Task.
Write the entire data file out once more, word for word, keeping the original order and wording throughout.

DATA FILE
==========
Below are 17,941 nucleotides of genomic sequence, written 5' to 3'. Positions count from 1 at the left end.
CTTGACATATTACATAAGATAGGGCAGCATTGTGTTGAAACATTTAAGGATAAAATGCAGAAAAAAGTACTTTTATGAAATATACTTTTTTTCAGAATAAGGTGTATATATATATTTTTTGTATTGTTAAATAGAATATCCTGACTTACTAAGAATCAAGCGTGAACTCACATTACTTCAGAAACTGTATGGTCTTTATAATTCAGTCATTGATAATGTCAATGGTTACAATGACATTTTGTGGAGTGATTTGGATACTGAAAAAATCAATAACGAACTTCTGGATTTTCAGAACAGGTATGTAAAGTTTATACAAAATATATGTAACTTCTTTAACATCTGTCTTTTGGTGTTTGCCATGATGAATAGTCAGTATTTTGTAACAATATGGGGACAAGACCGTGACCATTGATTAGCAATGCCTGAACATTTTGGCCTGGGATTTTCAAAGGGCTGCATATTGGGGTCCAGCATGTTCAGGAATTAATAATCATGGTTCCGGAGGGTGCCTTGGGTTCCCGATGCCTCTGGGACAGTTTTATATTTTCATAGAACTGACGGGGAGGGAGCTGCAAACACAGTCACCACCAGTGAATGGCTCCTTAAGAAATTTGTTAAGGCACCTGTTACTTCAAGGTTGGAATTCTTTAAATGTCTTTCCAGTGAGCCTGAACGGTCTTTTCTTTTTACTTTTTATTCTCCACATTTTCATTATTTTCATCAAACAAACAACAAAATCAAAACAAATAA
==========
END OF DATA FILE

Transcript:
Below are 17,941 nucleotides of genomic sequence, written 5' to 3'. Positions count from 1 at the left end.
CTTGACATATTACATAAGATAGGGCAGCATTGTGTTGAAACATTTAAGGATAAAATGCAGAAAAAAGTACTTTTATGAAATATACTTTTTTTCAGAATAAGGTGTATATATATATTTTTTGTATTGTTAAATAGAATATCCTGACTTACTAAGAATCAAGCGTGAACTCACATTACTTCAGAAACTGTATGGTCTTTATAATTCAGTCATTGATAATGTCAATGGTTACAATGACATTTTGTGGAGTGATTTGGATACTGAAAAAATCAATAACGAACTTCTGGATTTTCAGAACAGGTATGTAAAGTTTATACAAAATATATGTAACTTCTTTAACATCTGTCTTTTGGTGTTTGCCATGATGAATAGTCAGTATTTTGTAACAATATGGGGACAAGACCGTGACCATTGATTAGCAATGCCTGAACATTTTGGCCTGGGATTTTCAAAGGGCTGCATATTGGGGTCCAGCATGTTCAGGAATTAATAATCATGGTTCCGGAGGGTGCCTTGGGTTCCCGATGCCTCTGGGACAGTTTTATATTTTCATAGAACTGACGGGGAGGGAGCTGCAAACACAGTCACCACCAGTGAATGGCTCCTTAAGAAATTTGTTAAGGCACCTGTTACTTCAAGGTTGGAATTCTTTAAATGTCTTTCCAGTGAGCCTGAACGGTCTTTTCTTTTTACTTTTTATTCTCCACATTTTCATTATTTTCATCAAACAAACAACAAAATCAAAACAAATAA